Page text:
Candidates focus on platform


    By Danielle Poulter

    Matheson and Huntsman – two names as at home in Utah as Jell-O.

    With the Republican primary decided, the 2004 bid for governor now turns to two big names, both sons of well-known Utahns. Jon Huntsman Jr., defeated opponent Nolan Karras Tuesday in the Republican primary election, and Scott Matheson Jr., was the unopposed Democratic nominee. Both men now turn their attention to a fight to win Utah voters with popular platforms – and name recognition.

    Matheson, son of a former two-term Democratic Utah governor said he is excited and honored to be following his father”s tradition of public service, but added that current needs require a different approach to administration.

    Huntsman, who is the son of a Utah philanthropist and noted billionaire, will also benefit from a name that strikes a chord with many Utahns, especially with the recent opening of the Huntsman Cancer Hospital.

    Both men said they think the race will be about individuals and positions, rather than names. But Matheson admitted Huntsman is starting out with an advantage because of public focus during the primary.

    Defeating Huntsman will mean collecting votes from Democrats as well as members of other parties.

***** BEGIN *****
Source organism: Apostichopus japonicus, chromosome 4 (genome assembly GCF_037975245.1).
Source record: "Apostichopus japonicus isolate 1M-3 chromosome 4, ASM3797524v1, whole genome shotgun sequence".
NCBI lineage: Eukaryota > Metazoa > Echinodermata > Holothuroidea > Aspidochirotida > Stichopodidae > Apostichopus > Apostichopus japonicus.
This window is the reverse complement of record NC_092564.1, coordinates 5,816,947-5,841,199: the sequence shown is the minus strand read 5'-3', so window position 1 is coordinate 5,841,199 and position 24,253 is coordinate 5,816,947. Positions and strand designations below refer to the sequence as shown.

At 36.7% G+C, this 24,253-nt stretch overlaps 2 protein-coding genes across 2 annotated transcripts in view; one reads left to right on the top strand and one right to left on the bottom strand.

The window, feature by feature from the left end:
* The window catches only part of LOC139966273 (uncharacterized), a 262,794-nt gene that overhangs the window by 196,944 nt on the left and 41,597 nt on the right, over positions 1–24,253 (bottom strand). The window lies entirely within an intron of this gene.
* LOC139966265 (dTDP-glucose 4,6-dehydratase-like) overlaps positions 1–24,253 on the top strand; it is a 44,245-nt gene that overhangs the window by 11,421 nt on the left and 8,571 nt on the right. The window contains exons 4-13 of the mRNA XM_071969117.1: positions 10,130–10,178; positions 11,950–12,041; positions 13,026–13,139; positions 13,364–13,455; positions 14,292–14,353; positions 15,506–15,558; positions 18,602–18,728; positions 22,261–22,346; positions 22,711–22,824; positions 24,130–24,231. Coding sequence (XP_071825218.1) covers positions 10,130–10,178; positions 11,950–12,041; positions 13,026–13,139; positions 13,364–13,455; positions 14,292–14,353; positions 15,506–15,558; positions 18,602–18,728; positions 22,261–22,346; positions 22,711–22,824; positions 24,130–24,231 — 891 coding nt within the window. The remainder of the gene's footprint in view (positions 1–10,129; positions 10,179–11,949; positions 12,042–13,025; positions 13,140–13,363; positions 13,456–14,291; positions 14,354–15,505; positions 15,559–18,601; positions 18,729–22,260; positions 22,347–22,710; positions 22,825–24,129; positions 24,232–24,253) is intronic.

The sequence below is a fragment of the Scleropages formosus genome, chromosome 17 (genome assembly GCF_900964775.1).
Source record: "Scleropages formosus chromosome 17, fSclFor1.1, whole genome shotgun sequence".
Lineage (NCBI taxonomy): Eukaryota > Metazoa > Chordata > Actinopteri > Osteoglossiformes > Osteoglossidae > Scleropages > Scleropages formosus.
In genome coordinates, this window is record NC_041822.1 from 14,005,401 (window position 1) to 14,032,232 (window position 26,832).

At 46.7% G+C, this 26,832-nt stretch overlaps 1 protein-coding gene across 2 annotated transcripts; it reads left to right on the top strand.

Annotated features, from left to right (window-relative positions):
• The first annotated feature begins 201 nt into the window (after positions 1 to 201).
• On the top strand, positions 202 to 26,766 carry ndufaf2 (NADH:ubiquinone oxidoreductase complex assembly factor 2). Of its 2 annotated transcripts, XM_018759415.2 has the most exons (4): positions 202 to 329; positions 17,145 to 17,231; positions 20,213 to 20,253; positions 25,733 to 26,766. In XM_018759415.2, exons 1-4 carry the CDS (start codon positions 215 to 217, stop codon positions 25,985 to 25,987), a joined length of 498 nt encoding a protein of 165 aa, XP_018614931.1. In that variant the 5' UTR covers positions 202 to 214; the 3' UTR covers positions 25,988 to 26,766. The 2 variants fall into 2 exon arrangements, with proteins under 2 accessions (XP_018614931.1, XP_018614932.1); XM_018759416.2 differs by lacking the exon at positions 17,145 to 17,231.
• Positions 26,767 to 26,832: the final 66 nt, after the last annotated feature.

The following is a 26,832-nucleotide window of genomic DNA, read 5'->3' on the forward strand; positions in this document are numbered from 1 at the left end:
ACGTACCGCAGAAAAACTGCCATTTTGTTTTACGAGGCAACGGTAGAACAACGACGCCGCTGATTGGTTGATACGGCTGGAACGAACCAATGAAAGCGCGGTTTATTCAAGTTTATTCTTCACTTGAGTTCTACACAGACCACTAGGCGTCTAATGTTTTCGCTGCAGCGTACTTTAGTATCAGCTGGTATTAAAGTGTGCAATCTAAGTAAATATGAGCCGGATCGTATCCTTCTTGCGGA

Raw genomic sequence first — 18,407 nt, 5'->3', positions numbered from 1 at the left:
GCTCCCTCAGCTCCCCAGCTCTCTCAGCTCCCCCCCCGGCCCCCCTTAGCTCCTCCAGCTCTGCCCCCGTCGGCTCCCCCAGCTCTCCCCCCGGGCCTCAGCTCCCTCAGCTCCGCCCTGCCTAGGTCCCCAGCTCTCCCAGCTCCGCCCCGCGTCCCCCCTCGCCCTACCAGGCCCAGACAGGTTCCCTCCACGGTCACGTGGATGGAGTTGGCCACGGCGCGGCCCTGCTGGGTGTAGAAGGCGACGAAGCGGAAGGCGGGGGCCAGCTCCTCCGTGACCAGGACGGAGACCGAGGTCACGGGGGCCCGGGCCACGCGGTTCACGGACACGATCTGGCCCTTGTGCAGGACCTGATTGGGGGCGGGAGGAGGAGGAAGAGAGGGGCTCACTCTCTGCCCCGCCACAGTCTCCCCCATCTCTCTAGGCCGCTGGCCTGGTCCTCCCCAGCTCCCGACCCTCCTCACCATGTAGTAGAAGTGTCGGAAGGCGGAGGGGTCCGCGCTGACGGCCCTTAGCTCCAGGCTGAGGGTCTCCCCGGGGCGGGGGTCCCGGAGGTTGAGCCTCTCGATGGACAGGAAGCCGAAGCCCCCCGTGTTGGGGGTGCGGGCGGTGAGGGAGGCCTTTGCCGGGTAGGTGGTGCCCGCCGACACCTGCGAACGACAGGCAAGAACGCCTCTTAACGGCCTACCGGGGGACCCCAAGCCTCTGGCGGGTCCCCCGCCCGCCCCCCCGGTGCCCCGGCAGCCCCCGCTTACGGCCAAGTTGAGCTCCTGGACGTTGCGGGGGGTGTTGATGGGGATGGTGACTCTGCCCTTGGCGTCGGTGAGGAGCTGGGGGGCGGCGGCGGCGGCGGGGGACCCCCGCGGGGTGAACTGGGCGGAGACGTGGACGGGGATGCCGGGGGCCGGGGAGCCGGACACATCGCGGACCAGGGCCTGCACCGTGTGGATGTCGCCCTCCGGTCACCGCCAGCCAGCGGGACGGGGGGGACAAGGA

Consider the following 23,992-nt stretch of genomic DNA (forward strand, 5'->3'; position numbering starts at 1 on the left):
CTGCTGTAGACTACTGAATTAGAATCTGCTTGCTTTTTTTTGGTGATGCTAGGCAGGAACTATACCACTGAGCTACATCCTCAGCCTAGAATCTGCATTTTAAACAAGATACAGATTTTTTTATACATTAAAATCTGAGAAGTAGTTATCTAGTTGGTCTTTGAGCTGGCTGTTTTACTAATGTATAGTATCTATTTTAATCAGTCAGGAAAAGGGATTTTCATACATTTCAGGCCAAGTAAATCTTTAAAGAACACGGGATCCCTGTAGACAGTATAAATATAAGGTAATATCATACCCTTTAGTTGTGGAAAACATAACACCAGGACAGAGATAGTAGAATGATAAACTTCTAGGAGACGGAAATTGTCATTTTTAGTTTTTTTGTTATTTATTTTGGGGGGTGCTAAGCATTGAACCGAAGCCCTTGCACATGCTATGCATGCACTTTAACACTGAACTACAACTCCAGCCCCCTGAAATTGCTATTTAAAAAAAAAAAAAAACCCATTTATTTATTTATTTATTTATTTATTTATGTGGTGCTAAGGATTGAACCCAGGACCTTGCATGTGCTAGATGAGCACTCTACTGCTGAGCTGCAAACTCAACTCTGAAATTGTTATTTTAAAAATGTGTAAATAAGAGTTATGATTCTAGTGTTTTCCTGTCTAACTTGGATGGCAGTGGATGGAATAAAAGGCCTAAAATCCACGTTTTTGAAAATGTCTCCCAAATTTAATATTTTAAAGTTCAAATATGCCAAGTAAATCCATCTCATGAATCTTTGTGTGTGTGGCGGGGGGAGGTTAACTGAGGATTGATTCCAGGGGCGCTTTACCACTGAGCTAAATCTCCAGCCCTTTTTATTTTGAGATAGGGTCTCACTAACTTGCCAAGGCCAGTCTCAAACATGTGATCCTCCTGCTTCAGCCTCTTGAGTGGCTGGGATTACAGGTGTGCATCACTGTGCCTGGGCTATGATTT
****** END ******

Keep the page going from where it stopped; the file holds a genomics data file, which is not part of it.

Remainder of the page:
“I welcome the challenge and it is a challenge,” Matheson said. He said successfully accomplishing this would result in unification of people from all political backgrounds.

    Huntsman said he would focus his campaign on bolstering the economy by emphasizing jobs.

    “This campaign is about jobs, jobs, jobs,” Huntsman said. “If we are going to pay for everything we need in the areas of education, infrastructure, and growth, we must deliver high-paying jobs to Utah.”

    Matheson agreed strengthening the economy is important, especially as it relates to improving education.

    “We need a healthy economy to support our education system,” Matheson said. But he said efforts toward either will take time to produce results.

    Print Friendly, PDF & Email